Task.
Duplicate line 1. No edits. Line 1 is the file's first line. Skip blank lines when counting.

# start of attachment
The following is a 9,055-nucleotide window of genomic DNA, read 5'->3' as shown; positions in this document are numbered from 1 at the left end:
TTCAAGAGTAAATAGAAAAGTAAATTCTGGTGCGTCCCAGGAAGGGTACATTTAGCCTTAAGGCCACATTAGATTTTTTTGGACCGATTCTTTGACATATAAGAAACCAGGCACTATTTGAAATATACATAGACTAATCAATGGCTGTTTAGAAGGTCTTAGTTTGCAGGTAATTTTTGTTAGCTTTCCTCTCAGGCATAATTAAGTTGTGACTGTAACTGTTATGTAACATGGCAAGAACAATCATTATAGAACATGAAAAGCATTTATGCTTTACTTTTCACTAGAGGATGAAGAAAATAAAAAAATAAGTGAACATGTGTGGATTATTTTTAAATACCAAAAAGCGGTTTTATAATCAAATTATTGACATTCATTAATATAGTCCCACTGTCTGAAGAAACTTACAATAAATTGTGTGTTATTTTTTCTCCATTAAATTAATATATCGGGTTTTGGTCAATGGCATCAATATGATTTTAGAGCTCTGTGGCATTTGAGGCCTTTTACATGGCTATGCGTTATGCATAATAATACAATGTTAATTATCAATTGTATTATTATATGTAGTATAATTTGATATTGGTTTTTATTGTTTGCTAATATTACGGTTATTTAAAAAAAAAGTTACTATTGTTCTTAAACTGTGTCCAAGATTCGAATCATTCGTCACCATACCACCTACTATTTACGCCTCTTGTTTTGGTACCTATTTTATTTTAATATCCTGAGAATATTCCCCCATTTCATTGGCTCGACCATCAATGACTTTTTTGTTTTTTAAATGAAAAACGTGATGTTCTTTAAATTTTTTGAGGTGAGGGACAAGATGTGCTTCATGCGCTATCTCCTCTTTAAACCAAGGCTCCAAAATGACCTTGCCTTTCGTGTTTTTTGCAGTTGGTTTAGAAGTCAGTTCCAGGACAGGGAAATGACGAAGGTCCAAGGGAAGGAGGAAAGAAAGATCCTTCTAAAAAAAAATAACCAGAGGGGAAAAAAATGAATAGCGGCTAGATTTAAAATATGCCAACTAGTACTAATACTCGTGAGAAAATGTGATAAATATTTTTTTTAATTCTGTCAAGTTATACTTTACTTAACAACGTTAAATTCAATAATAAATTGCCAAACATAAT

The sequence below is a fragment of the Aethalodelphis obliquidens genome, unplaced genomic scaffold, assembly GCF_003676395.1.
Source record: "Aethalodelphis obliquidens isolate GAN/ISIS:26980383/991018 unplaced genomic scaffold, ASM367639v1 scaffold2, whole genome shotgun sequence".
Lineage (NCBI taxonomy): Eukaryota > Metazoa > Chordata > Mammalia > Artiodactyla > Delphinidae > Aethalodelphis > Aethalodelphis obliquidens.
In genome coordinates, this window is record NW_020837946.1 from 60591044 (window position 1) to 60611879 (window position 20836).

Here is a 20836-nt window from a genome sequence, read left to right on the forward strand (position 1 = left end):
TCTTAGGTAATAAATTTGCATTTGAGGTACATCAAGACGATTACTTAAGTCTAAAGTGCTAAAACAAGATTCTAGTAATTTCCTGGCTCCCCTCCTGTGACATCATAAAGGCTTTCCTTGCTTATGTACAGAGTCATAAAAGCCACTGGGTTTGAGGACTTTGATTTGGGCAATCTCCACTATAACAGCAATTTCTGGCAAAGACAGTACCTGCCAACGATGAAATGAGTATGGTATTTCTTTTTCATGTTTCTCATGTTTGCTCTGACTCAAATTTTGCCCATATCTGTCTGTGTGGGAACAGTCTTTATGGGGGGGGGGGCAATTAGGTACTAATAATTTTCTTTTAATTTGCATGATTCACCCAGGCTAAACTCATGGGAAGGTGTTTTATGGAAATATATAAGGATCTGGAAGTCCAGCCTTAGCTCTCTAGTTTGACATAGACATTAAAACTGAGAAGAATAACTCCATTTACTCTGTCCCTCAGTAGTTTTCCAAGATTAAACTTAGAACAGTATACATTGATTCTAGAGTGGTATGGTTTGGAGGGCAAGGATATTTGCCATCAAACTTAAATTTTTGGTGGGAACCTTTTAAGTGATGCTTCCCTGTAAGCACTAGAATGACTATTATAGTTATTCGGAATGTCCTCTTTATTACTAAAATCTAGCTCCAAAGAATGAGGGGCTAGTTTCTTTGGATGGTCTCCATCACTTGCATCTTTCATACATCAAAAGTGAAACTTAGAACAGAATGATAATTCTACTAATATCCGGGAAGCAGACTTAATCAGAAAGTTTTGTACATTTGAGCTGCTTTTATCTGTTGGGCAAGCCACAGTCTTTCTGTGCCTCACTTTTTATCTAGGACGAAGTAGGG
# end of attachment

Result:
The following is a 9,055-nucleotide window of genomic DNA, read 5'->3' as shown; positions in this document are numbered from 1 at the left end: